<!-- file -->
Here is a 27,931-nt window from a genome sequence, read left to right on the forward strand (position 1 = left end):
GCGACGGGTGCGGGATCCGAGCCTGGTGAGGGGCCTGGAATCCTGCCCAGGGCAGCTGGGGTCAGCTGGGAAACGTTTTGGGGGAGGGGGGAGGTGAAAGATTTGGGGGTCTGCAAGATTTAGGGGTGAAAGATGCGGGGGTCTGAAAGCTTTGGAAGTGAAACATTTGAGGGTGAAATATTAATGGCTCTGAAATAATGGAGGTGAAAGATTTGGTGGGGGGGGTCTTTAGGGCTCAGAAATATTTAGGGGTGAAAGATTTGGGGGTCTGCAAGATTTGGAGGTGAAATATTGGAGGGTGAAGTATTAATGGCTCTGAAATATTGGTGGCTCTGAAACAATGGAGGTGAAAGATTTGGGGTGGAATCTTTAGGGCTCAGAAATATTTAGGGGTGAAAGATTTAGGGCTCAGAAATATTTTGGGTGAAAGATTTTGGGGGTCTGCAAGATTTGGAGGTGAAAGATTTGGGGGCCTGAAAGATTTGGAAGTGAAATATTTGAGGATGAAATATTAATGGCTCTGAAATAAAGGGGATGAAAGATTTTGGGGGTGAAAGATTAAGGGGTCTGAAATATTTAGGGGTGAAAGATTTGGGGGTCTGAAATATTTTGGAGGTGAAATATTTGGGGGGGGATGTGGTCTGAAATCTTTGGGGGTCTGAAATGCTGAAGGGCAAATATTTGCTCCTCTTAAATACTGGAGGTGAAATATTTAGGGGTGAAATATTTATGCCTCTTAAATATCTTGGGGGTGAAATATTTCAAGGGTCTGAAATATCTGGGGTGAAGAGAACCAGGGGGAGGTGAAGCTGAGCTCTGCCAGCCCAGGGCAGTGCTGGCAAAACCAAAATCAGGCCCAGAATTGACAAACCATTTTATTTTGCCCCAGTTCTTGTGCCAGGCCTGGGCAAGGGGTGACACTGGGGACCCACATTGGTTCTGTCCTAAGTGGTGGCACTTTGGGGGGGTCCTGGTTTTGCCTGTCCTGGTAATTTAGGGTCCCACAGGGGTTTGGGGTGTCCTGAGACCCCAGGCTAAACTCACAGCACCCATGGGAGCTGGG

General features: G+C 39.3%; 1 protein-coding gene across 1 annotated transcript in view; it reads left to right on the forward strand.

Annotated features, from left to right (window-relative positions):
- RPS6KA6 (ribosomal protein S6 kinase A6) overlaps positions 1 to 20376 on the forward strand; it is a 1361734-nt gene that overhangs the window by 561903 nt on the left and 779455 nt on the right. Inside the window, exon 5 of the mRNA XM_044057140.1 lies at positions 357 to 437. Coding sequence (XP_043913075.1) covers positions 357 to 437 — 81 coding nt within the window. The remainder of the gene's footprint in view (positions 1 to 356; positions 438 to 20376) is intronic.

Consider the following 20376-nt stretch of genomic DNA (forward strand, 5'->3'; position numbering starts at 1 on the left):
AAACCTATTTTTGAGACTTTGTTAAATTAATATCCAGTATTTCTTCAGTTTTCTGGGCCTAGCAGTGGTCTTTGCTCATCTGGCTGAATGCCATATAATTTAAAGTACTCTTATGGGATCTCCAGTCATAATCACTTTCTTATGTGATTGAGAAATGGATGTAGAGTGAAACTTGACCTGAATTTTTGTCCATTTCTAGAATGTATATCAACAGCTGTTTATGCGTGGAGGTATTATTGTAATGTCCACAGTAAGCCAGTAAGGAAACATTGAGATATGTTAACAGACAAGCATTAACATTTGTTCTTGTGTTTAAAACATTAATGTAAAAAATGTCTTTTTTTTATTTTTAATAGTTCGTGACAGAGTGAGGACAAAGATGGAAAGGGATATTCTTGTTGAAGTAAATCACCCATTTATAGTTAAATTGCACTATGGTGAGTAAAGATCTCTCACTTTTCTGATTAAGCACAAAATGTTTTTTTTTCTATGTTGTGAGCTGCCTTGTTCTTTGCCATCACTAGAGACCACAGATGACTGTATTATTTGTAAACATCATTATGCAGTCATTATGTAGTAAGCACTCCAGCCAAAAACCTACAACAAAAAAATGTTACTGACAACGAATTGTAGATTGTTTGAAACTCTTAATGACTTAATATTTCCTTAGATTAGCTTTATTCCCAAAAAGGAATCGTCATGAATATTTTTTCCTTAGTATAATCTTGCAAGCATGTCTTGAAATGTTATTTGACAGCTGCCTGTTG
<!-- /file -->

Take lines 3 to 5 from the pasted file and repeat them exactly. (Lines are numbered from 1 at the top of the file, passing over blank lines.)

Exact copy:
General features: G+C 39.3%; 1 protein-coding gene across 1 annotated transcript in view; it reads left to right on the forward strand.

Annotated features, from left to right (window-relative positions):
- RPS6KA6 (ribosomal protein S6 kinase A6) overlaps positions 1 to 20376 on the forward strand; it is a 1361734-nt gene that overhangs the window by 561903 nt on the left and 779455 nt on the right. Inside the window, exon 5 of the mRNA XM_044057140.1 lies at positions 357 to 437. Coding sequence (XP_043913075.1) covers positions 357 to 437 — 81 coding nt within the window. The remainder of the gene's footprint in view (positions 1 to 356; positions 438 to 20376) is intronic.